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README
== Welcome to AppMode

AppMode provides easy management of "states". This gem can be used to indicate
the state that a class, module, library, script, or application is running in.

== Getting Started

1. Install AppMode at the command prompt if you haven't yet:

    gem install app_mode

2. Require the gem in your gemfile:

    gem 'app_mode', '~> 1.0.0'

3. Require the gem wherever you need state management:

    require 'app_mode'

== Usage

There are two ways to use this gem.

1. Create an object that handles the state of the module, class, or application:

   This is the recommended method for managing the states of gems or libraries.
   The reason is that the second method is global and changing the state in
   a gem or library means the state will change in the application, too.
   Therefore, it is better to localize the state to the gem or library.

   See notes below on the :dynamic state, which is the default.

    my_mode = StateManager.new

    my_mode.state = :test

    if my_mode == :development
      # Development code.
    end

    if my_mode.test
      # Test code.
    end

   Or specify the state you want to use when initializing the object:

    my_mode = StateManager.new(:development)

   If you would like to use states other than those provided, you are free
   to do so:

    my_mode = StateManager.new(:blue, [:red, :yellow, :green, :blue])

    my_mode.state = :yellow

    if my_mode.green
      # Green code.
    end

   The :dynamic state is still valid with custom states:

    my_mode = StateManager.new(:dynamic, [:red, :yellow, :green, :blue])

2. Use the class methods:
   This method is really only recommended for the end application. The initial
   state will be set dynamically, so there is nothing to do except use it.

    if AppMode.state == :development
      # Development code.
    end

    AppMode.state = :test

    if AppMode.test
      # Test code.
    end

== Usage in libraries/gems

Following these guidelines consumers of your library or gem will still have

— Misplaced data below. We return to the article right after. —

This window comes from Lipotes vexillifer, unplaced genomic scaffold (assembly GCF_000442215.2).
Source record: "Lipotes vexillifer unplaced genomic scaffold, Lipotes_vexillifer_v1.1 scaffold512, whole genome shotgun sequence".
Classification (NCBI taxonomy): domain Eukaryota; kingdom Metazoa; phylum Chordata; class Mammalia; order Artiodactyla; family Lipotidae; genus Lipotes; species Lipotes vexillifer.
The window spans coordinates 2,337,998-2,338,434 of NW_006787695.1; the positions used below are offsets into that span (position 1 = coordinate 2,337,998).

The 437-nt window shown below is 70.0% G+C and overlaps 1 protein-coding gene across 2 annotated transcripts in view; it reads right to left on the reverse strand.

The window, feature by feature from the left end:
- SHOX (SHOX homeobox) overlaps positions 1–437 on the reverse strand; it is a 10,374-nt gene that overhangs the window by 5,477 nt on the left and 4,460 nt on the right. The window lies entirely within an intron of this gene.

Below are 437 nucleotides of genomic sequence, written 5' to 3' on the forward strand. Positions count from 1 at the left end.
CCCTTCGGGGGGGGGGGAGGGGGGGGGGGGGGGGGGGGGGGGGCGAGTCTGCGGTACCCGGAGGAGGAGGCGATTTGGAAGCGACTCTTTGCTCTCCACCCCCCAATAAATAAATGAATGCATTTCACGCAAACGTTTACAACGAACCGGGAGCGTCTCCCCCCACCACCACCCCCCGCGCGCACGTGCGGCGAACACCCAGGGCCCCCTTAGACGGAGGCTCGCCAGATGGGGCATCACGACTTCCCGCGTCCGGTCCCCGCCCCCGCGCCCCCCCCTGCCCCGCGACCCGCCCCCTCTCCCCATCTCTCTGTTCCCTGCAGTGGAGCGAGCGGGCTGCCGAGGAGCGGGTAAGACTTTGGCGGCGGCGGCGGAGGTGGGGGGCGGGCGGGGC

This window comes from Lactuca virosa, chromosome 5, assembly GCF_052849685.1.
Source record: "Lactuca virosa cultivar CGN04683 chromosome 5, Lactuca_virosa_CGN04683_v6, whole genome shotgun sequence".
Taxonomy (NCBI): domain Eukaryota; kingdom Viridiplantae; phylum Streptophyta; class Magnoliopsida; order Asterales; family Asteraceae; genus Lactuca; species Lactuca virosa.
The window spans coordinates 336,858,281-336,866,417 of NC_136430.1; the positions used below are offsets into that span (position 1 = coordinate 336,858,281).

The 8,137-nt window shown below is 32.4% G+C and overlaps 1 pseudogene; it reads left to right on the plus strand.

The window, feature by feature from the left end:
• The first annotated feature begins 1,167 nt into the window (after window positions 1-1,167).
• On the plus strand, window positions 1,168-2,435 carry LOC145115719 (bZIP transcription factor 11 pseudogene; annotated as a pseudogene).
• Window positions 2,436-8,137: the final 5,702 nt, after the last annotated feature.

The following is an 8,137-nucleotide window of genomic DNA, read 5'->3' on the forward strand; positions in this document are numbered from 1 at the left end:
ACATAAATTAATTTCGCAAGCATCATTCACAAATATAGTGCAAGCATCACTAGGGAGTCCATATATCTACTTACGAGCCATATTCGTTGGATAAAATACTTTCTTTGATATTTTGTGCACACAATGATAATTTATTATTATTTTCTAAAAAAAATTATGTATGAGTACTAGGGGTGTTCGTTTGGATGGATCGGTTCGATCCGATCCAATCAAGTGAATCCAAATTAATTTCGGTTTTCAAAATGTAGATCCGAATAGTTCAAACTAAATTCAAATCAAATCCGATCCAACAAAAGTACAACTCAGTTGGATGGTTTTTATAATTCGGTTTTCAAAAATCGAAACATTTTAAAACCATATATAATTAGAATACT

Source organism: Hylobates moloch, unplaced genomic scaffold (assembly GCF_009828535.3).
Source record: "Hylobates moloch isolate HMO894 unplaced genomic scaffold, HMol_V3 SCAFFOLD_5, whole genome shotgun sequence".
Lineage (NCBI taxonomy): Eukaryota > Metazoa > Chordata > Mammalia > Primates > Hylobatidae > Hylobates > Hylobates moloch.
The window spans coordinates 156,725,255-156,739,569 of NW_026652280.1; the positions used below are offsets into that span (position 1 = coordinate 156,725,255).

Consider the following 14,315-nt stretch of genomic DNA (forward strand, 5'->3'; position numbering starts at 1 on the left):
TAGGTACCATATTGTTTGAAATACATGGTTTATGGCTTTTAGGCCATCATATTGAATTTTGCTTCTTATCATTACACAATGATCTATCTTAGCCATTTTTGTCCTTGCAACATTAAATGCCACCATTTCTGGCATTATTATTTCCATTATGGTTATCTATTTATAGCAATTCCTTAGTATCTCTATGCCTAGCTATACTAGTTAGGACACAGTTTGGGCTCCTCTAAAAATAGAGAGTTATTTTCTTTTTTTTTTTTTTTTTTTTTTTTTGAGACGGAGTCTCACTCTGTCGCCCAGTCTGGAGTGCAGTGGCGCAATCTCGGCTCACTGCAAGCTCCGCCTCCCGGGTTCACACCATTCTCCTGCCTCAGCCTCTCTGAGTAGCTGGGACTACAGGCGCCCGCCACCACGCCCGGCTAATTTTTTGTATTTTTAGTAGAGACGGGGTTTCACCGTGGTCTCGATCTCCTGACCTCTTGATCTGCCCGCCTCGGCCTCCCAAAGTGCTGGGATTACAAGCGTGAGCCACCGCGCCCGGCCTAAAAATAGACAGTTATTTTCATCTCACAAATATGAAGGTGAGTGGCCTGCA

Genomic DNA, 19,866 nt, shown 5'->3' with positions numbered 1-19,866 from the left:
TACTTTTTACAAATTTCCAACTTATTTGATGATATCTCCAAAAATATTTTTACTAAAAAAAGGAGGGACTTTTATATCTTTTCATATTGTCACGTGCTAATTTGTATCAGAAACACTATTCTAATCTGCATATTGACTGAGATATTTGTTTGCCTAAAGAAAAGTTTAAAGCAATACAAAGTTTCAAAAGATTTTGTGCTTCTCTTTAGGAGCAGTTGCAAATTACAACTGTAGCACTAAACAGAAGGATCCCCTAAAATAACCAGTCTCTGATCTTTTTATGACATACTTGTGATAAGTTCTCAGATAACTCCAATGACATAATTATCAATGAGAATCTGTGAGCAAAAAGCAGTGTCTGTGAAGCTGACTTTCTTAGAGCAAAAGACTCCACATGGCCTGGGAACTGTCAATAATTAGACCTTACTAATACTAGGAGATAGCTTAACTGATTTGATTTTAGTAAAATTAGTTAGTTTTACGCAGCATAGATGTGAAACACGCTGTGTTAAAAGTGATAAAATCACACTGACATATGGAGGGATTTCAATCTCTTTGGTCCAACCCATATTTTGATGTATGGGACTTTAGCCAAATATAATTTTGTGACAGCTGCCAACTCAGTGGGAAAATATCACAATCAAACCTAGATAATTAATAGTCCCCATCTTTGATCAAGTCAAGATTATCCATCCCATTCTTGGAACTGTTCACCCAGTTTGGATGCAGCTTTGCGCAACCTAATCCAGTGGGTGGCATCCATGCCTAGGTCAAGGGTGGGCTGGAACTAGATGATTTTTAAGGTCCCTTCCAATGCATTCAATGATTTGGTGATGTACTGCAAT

access to the state of your gem and can control it, if need be. Otherwise,
changing AppMode.state to :development could put every gem that uses AppMode
into "development" mode, which is probably not what you want to have happen
to your gem or anyone else's.

The following method is recommended for use in libraries or gems:

  module MyModule
    MyModuleMode = StateManager.new
  end

or

  class MyClass
    MyClassMode = StateManager.new
  end

== A Word on States

* StateManager assumes the following default "states":

  :development

  :test

  :rake

  :production

* There is a fifth state (:dynamic), which will tell StateManager to determine
  the state by examining the stack trace. It is only available when initializing
  a new StateManager object and assumes that the first state is 'development',
  the second is 'test', the third is 'rake', and the last one (not the fourth)
  is 'production'. If less than four states are specified, the last one will be
  used for multiple states. For example, if the states specified are
  [:orange, :apple, :grape], :grape will be used for both rake and production.

* Only states in the list when the StateManager object were created are valid.
  For example, the following code will generate errors:

   my_mode = StateManager.new(:blue, [:red, :green]) #=> RuntimeError: Invalid environment setting: 'blue'.

   my_mode = StateManager.new(:dynamic, [:red, :green])

   my_mode.state = :development #=> RuntimeError: Invalid environment setting: 'development'.

   if my_mode.blue              #=> RuntimeError: Invalid environment setting: 'blue'.
     # Blue code.
   end

* If you are unsure that a state is in the list, there are two ways to check:

  Check for inclusion in the array of valid states:

   my_mode = StateManager.new(:red, [:red, :green])

   if my_mode.valid_states.include?(:purple) && my_mode.purple
     # Purple code.
   end

  Use equivalency:

   my_mode = StateManager.new(:red, [:red, :green])

   if my_mode.state == :purple
     # Purple code.
   end

* If you are compelled to change the states for the global AppMode class,
  that may be done by using the setup method, which accepts the same
  arguments as StateManager.new. Passing in a state of :dynamic will allow it
  to set the state as it is intended.

* Although this document explains how to do so,
  it is best to leave AppMode (its valid states and its state) unaltered,
  as such changes are global and could have unexpected results when other code
  (such as gems) may be relying on the default settings, even though
  it is recommended that they have their own object that should
  be made available to your code.

== Additional Documentation

 rake rdoc:app

== License

RakeTasks is released under the {LGPLv3 license}[link:../../license/lgplv3].

link:../../license/lgplv3.png
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